How to Clean Your Down Coat

A great equipment and high-end clothes are considered an investment. And a good one. They keep you warm, dry and stylish all winter long. If you take care of your gear like you should, it can last numerous years – or even a lifetime. Take advantage of the sun’s comeback and the change of season to give out a little boost of freshness to your accessories! Spring cleaning isn’t only for your windows.

First Thing’s First

Before tossing your down insulated coat into the wash, it is best to research your product and the brand’s warranty guidelines if there are any. For some brands, such as Canada Goose, they recommend taking the product to a dry cleaner as the warranty is void if you wash the product yourself. Other brands such as Quartz Co. recommend that you do not dry clean their coats, so do your research so you aren’t left in the dark should anything happen to your beloved coat.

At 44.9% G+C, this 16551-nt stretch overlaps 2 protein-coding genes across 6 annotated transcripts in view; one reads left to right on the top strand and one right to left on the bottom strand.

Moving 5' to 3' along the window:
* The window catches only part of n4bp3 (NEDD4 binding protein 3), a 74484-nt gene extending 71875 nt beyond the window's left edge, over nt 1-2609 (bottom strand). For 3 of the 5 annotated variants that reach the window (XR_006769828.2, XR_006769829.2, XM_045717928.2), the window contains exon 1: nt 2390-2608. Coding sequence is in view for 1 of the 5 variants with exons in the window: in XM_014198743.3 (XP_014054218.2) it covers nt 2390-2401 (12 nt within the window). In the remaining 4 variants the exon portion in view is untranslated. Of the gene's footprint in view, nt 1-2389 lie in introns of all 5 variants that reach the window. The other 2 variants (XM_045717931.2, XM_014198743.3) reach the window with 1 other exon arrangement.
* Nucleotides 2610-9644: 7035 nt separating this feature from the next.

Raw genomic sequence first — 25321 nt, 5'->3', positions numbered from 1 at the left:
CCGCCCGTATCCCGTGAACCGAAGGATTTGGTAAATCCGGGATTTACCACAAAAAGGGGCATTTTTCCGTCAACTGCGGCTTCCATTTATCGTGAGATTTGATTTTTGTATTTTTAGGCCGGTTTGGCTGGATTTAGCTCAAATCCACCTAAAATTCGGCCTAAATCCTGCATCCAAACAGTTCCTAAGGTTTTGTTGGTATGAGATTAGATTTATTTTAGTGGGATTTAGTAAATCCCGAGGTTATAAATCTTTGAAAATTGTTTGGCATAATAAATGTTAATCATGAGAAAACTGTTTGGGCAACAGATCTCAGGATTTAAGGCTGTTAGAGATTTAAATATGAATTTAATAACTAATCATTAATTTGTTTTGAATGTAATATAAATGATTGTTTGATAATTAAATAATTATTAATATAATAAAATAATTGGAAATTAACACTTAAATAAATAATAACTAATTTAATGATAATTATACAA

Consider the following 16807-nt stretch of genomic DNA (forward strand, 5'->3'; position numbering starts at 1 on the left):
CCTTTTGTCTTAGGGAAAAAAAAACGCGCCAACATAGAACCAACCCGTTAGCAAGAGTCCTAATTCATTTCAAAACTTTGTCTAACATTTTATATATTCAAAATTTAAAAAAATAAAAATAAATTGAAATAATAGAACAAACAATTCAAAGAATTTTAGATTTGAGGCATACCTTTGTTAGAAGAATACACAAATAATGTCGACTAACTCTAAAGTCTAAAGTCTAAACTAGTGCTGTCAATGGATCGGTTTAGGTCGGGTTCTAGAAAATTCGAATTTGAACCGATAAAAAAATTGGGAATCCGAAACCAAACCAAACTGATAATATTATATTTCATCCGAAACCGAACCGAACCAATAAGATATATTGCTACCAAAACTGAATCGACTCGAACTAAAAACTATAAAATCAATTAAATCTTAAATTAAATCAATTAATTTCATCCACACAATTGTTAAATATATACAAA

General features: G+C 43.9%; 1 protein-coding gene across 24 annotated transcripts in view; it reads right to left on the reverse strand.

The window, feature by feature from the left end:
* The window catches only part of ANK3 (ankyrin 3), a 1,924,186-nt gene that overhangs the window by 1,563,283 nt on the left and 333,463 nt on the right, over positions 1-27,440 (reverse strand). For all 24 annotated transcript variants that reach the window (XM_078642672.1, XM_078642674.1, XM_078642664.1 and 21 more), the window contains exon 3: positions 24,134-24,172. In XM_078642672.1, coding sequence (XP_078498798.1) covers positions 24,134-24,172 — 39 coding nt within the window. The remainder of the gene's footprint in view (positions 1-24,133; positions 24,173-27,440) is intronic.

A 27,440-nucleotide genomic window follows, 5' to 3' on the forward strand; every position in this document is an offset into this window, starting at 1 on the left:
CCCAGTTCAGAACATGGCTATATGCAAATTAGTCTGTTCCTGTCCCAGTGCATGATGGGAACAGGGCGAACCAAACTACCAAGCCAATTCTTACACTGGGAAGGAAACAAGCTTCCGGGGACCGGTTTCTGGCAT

Never use a top loader washing machine

Duvets can be extremely fragile. Even on the slowest cycle, the agitator could rip your exterior shell or the insulation. Go for a front-loading washing machine. If you don’t have one – find a friend who does!

No intense heat

You can put your duvet in the dryer, but make sure to set it on low. If it gets too hot, the heat could melt the fabric or break the fibers and feathers inside the jacket.

Put a tennis ball into the dryer

This may sound funny, but having a tennis ball pounding on the jacket will help the insulation and the fibers to stay in place. Of course, make sure the ball is clean and don’t put anything heavier – it could actually rip the coat.

Let it hang

Once it’s dry, hang the duvet in a place where it will have enough room. It’s ok to compress it in your bag while you’re hiking, but in the long run, compressing it too much will destroy the space between the fibers (also called loft). This is a key element in a jacket’s thermal capacities.

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